Battle over Scalia's seat feeds perception that Supreme Court is less neutral and more partisan

The coming partisan battle over who will fill the seat of the late Justice Antonin Scalia is certain to fuel growing public perceptions that the Supreme Court is becoming more of a political body than a neutral forum for deciding cases based on the law.

The court has long tried to maintain the image of being distinct from the expressly political branches of the government. Although legal scholars disagree about how much the justices’ political views determine their decisions, the justices themselves have taken pains to insist that they don’t.

But repeated political battles over confirmations and the partisan forces that have swirled around Congress and the White House have all but eroded that sense of distinctiveness.

An election-year power struggle between a Democratic president and a Republican-controlled Senate is in many ways the worst nightmare for Chief Justice John G. Roberts Jr.

Earlier this month he warned against the politicization of the high court and said its standing would be damaged if the public came to see justices as political figures, particularly after bruising confirmation fights.

“We don't work as Democrats or Republicans,” he told a law school audience in Boston.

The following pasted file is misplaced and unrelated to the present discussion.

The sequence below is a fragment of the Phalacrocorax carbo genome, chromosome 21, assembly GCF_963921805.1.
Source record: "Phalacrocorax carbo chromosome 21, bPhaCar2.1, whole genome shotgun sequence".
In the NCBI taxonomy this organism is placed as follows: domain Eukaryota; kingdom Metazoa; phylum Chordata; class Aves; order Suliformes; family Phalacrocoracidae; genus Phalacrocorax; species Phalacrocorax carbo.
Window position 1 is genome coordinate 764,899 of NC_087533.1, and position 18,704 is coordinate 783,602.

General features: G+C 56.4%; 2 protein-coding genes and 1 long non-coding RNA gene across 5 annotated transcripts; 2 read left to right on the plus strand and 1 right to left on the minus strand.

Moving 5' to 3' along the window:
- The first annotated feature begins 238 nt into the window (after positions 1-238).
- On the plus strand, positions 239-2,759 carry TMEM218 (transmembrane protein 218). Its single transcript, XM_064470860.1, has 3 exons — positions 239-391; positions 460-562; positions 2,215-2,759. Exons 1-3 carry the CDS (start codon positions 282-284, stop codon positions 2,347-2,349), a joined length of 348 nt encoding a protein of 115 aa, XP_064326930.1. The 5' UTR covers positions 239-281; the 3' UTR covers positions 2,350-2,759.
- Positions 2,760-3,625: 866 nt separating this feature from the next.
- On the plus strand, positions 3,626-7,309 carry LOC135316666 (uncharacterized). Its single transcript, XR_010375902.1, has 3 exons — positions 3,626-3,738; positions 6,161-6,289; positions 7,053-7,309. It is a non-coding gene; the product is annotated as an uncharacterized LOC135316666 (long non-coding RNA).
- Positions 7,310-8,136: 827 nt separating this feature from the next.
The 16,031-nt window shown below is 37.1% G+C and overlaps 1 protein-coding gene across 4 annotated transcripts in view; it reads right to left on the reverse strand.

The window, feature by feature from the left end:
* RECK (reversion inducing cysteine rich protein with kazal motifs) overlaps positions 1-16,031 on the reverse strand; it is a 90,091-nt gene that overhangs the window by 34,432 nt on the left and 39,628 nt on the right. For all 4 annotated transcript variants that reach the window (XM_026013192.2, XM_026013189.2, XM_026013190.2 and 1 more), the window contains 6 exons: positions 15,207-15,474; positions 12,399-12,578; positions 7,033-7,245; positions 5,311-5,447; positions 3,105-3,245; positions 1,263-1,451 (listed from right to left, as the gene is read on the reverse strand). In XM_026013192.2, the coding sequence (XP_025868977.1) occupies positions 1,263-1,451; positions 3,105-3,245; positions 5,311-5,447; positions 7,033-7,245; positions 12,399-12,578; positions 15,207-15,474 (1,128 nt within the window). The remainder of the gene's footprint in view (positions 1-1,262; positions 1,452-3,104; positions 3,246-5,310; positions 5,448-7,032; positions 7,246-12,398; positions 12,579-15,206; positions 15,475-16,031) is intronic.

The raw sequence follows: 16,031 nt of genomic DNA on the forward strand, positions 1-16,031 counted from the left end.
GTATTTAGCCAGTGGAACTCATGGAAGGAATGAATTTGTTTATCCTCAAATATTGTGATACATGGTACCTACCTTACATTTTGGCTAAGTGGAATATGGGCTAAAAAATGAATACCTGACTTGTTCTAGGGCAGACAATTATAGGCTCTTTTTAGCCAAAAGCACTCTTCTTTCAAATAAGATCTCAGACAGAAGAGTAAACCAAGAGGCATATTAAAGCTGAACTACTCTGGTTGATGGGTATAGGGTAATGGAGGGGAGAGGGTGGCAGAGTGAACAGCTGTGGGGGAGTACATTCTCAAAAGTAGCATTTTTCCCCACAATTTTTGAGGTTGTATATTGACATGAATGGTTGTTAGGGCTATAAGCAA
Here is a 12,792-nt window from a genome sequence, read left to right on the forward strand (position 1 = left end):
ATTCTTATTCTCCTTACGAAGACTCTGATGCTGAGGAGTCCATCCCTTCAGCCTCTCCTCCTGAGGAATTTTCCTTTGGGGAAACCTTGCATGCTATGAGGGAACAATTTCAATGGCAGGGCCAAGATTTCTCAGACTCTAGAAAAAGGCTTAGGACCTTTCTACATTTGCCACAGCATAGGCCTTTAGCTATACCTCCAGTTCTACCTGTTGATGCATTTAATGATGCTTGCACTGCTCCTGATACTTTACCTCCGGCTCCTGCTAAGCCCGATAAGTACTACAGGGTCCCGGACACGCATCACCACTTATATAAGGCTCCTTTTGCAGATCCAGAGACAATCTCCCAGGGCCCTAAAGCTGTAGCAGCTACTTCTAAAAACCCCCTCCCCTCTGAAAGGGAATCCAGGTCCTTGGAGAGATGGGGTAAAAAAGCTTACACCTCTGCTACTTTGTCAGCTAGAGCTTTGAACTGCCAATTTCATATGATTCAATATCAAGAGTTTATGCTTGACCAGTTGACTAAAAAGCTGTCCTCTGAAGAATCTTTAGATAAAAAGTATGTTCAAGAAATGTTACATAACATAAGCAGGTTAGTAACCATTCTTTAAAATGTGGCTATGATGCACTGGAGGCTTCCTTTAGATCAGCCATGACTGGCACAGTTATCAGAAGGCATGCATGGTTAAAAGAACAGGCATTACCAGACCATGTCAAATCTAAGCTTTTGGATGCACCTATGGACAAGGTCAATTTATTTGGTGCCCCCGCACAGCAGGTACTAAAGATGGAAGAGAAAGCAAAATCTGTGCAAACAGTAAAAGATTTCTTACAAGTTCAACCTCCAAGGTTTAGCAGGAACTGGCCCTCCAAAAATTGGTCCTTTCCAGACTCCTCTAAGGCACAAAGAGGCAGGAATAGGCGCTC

Roberts also took aim at exactly the kind of partisan Senate confirmation process that is likely to emerge if President Obama makes good on his vow to quickly name a replacement for Scalia, who died over the weekend.

Noting that the last three Senate confirmation votes for Supreme Court justices fell largely along partisan lines, he said senators appeared to have a “different agenda” and that “the process is being used for something other than ensuring the qualifications of the nominees.”

So far that message appears lost on Democrats and Republicans, who see the chance to put their favored candidate into Scalia's seat as crucial to achieving their political and social goals.

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It’s not unusual, of course, for justices to have sharply different ideological views. But this year's confirmation fight comes at an unusual time for the court.

For the first time in modern history, the ideological divide of justices has mirrored their political affiliations: the liberals are Democratic appointees and the conservatives were named by Republican presidents.

This is quite a contrast from decades past, when Republican appointees such as William Brennan and Harry Blackmun became among the most liberal justices, and conservatives included Democratic-appointed Byron White. Republican appointees such as Lewis Powell and Sandra Day O’Connor were moderates who became important swing votes, a role now played by Republican appointee Justice Anthony M. Kennedy.

Obama’s two appointees — Justices Sonia Sotomayor and Elena Kagan — replaced the last two liberal Republicans: Justices David H. Souter and John Paul Stevens.

But though the ideological balance of the court did not change significantly, the perception did. Since 2010, when the court has divided 5 to 4, the split has usually fallen along partisan lines.

Legal experts say the chief justice is right to emphasize that decisions don’t necessarily fall along political lines and that justices have valid legal reasons for seeing cases differently.